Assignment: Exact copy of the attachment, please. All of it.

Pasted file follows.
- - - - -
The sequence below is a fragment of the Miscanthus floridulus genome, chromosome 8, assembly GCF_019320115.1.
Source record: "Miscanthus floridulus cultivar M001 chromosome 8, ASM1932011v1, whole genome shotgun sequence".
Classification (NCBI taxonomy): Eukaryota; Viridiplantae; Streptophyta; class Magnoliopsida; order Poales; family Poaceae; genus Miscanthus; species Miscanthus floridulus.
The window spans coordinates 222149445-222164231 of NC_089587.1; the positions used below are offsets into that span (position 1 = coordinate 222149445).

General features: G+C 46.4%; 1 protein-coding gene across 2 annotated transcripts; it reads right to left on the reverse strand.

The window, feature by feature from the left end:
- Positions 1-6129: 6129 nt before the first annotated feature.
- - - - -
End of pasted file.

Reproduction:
The sequence below is a fragment of the Miscanthus floridulus genome, chromosome 8, assembly GCF_019320115.1.
Source record: "Miscanthus floridulus cultivar M001 chromosome 8, ASM1932011v1, whole genome shotgun sequence".
Classification (NCBI taxonomy): Eukaryota; Viridiplantae; Streptophyta; class Magnoliopsida; order Poales; family Poaceae; genus Miscanthus; species Miscanthus floridulus.
The window spans coordinates 222149445-222164231 of NC_089587.1; the positions used below are offsets into that span (position 1 = coordinate 222149445).

General features: G+C 46.4%; 1 protein-coding gene across 2 annotated transcripts; it reads right to left on the reverse strand.

The window, feature by feature from the left end:
- Positions 1-6129: 6129 nt before the first annotated feature.